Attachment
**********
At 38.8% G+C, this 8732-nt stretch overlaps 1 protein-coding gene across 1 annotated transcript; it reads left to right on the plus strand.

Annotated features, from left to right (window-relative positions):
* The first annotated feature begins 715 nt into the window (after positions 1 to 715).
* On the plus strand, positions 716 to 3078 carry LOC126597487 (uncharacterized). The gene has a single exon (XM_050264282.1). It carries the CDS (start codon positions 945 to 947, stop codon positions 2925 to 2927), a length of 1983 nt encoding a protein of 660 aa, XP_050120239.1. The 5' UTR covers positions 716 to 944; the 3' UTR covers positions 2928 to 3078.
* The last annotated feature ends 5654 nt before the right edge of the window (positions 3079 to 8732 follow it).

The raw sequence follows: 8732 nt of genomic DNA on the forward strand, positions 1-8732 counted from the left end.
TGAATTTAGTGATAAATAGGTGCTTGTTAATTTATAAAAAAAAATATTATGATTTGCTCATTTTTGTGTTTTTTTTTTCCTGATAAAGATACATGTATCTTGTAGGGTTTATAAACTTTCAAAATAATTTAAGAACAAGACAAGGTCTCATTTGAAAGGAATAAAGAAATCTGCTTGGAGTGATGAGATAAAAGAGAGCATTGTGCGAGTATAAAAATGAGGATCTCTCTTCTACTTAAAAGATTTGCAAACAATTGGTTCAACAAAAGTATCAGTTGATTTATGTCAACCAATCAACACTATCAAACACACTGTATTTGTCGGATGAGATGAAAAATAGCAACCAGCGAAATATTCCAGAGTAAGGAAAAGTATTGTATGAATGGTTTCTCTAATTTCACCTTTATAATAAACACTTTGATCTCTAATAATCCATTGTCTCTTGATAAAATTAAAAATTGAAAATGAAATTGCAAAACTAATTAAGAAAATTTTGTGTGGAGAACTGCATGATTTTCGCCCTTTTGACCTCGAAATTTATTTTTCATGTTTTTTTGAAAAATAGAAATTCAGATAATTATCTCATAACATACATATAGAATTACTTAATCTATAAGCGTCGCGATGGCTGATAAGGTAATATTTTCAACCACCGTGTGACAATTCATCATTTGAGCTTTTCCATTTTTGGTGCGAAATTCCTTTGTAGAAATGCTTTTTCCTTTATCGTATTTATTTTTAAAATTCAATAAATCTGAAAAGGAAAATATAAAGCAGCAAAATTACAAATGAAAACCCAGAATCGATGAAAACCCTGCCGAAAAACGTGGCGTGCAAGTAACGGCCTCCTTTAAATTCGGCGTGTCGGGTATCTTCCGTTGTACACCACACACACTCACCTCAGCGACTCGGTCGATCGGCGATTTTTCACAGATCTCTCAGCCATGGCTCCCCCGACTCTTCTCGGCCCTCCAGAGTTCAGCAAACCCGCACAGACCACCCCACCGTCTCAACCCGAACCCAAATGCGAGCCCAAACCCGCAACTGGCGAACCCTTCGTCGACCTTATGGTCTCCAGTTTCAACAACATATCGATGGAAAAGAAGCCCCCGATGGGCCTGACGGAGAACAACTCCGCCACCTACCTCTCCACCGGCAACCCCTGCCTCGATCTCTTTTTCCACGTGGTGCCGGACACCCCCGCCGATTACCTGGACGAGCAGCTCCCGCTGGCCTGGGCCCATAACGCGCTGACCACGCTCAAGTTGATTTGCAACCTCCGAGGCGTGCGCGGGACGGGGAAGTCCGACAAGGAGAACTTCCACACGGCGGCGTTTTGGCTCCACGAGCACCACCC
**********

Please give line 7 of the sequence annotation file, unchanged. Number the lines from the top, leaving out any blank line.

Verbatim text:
TGAATTTAGTGATAAATAGGTGCTTGTTAATTTATAAAAAAAAATATTATGATTTGCTCATTTTTGTGTTTTTTTTTTCCTGATAAAGATACATGTATCTTGTAGGGTTTATAAACTTTCAAAATAATTTAAGAACAAGACAAGGTCTCATTTGAAAGGAATAAAGAAATCTGCTTGGAGTGATGAGATAAAAGAGAGCATTGTGCGAGTATAAAAATGAGGATCTCTCTTCTACTTAAAAGATTTGCAAACAATTGGTTCAACAAAAGTATCAGTTGATTTATGTCAACCAATCAACACTATCAAACACACTGTATTTGTCGGATGAGATGAAAAATAGCAACCAGCGAAATATTCCAGAGTAAGGAAAAGTATTGTATGAATGGTTTCTCTAATTTCACCTTTATAATAAACACTTTGATCTCTAATAATCCATTGTCTCTTGATAAAATTAAAAATTGAAAATGAAATTGCAAAACTAATTAAGAAAATTTTGTGTGGAGAACTGCATGATTTTCGCCCTTTTGACCTCGAAATTTATTTTTCATGTTTTTTTGAAAAATAGAAATTCAGATAATTATCTCATAACATACATATAGAATTACTTAATCTATAAGCGTCGCGATGGCTGATAAGGTAATATTTTCAACCACCGTGTGACAATTCATCATTTGAGCTTTTCCATTTTTGGTGCGAAATTCCTTTGTAGAAATGCTTTTTCCTTTATCGTATTTATTTTTAAAATTCAATAAATCTGAAAAGGAAAATATAAAGCAGCAAAATTACAAATGAAAACCCAGAATCGATGAAAACCCTGCCGAAAAACGTGGCGTGCAAGTAACGGCCTCCTTTAAATTCGGCGTGTCGGGTATCTTCCGTTGTACACCACACACACTCACCTCAGCGACTCGGTCGATCGGCGATTTTTCACAGATCTCTCAGCCATGGCTCCCCCGACTCTTCTCGGCCCTCCAGAGTTCAGCAAACCCGCACAGACCACCCCACCGTCTCAACCCGAACCCAAATGCGAGCCCAAACCCGCAACTGGCGAACCCTTCGTCGACCTTATGGTCTCCAGTTTCAACAACATATCGATGGAAAAGAAGCCCCCGATGGGCCTGACGGAGAACAACTCCGCCACCTACCTCTCCACCGGCAACCCCTGCCTCGATCTCTTTTTCCACGTGGTGCCGGACACCCCCGCCGATTACCTGGACGAGCAGCTCCCGCTGGCCTGGGCCCATAACGCGCTGACCACGCTCAAGTTGATTTGCAACCTCCGAGGCGTGCGCGGGACGGGGAAGTCCGACAAGGAGAACTTCCACACGGCGGCGTTTTGGCTCCACGAGCACCACCC